Friday 28 April 2017

'Significant circumstantial evidence' man who sued newspaper for libel was drug importer, court told

Martin McDonagh of Sligo claims he was defamed. Photo: Courtpix
Martin McDonagh of Sligo claims he was defamed. Photo: Courtpix
Shane Phelan

Shane Phelan

There was significant circumstantial evidence that a man who sued the Sunday World for libel was a drug importer, a lawyer for the newspaper has told the Supreme Court.

The submission by barrister Eoin McCullough SC was made as the seven-judge court reserved judgement on whether the Court of Appeal was correct when it overturned a €900,000 libel award against the newspaper.

Sligo man Martin McDonagh sued the Sunday World for damages arising out of an article published in 1999 entitled ‘Traveller Drug King’.

It was published while he was in custody being questioned over a major haul of ecstasy and cannabis in Tubbercurry, Co Sligo, but he was later released without charge.

A High Court jury found he had been libeled in 2008 and awarded him €900,000.

However, the Court of Appeal overturned the verdict last year, describing it as “perverse” as evidence in the trial pointed “overwhelmingly” to the conclusion McDonagh was a drug dealer associated with the drugs seizure.

It ordered a retrial on a separate allegation that McDonagh was a loan shark.

Appealing that ruling to the Supreme Court today, lawyers for McDonagh argued the jury verdict “should not have been touched”.

Declan Doyle SC said although his client had admitted being in the company of people involved in drug dealing, that did not make him a drug dealer.

But Mr McCullough countered that McDonagh had given no explanation for a trip to London days before the seizure where he met a man who was later convicted in connection with the drug haul.

“I agree that it is not direct visual evidence of the plaintiff importing the drugs, but the Court of Appeal took it into account as extremely strong circumstantial evidence,” Mr McCullough said.

The barrister said there was no explanation as to how McDonagh came to organise a trip to London where he ended up in the company of drug dealers.

No effective challenge was made to garda evidence during the trial, he said.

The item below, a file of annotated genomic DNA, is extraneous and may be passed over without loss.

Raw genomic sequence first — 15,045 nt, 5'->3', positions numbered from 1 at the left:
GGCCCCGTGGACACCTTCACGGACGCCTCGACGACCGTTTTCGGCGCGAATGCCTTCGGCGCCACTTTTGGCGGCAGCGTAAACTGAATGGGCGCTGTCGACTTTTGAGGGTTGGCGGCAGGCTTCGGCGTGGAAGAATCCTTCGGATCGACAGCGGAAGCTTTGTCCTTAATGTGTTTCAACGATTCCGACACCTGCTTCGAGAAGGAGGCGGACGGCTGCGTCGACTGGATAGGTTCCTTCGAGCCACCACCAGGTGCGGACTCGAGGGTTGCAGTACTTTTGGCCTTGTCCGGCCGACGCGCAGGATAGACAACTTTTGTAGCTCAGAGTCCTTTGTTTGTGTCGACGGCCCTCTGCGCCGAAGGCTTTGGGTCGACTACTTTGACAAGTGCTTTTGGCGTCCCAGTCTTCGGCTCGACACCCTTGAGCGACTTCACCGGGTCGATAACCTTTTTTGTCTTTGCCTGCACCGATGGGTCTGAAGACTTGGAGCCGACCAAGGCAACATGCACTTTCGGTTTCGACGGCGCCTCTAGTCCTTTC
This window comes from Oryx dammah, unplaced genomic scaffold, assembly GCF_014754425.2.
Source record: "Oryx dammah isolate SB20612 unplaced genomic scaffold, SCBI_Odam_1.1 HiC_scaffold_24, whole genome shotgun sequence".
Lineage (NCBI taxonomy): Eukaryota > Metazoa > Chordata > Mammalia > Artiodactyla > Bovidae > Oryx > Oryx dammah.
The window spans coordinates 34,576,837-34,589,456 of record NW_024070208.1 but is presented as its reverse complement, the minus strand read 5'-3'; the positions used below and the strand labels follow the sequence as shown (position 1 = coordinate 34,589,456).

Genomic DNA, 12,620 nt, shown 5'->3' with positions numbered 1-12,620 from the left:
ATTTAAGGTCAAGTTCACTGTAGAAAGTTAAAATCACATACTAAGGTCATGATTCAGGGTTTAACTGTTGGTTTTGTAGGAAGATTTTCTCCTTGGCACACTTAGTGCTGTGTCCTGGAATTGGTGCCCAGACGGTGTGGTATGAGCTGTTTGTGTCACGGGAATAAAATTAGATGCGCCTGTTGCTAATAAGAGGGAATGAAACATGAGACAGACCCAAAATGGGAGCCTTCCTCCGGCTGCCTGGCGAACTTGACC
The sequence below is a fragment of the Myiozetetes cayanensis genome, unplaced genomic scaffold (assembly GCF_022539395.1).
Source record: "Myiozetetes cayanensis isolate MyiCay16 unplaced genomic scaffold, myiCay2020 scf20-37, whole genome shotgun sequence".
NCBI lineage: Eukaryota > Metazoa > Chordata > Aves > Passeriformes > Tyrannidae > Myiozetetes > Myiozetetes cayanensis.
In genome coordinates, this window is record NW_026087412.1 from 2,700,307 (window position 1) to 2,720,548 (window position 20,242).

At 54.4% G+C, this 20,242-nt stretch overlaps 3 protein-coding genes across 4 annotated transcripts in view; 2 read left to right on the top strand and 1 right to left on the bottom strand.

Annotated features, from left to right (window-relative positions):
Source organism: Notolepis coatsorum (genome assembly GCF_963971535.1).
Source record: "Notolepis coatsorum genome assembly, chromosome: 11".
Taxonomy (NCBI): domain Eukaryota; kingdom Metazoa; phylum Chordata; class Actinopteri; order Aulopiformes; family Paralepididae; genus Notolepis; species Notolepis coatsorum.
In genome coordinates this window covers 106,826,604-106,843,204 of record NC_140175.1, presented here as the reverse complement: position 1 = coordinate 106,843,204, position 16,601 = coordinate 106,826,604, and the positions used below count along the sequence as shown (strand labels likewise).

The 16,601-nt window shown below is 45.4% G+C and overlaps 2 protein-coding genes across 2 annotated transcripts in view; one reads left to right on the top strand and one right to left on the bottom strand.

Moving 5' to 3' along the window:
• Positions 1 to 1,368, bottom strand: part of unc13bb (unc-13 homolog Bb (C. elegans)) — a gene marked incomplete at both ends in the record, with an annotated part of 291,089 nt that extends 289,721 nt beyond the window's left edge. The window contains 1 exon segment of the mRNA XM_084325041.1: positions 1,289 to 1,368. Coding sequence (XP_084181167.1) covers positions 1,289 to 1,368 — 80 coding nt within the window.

Mr McCullough said McDonagh had denied being a criminal or a tax cheat, but accepted he was when confronted with evidence.

“He claimed in evidence the Criminal Assets Bureau had never accused him of drug dealing until evidence was put in front of him,” the barrister said.

Mr McCullough said the Court of Appeal was correct when it determined the High Court verdict was one no reasonable jury could have come to and asked the Supreme Court to affirm the Court of Appeal ruling.

He said that if the Court of Appeal was found to be wrong, then the case should be remitted to the High Court for a retrial on all issues.

Earlier, counsel for McDonagh said the Court of Appeal should not have touched the jury verdict.

“The question that went to the jury was had the defendants proved the plaintiff was a drug dealer. The jury answered ‘no’,” said Mr Doyle.

The barrister also said the Court of Appeal erred in finding that evidence pointing to drug dealing was not challenged.

While garda witnesses were not challenged directly, claims McDonagh made certain admissions during a garda interview were contested in the stand.

“It was simply wrong of the Court of Appeal to say it went unchallenged,” said Mr Doyle.

He added that it had been put to gardaí that their credibility was an issue in the case.

“This was something the jury weighed when taking into account the evidence from both sides,” he said.

Mr Doyle said that even if evidence from garda interview notes were accepted, they didn’t amount to evidence of drug dealing, merely “evidence of being with drug dealers”.

He also disputed that McDonagh had organised the trip to London.

After hearing the submissions, Chief Justice Susan Denham said the court would deliver its judgment at a later date.

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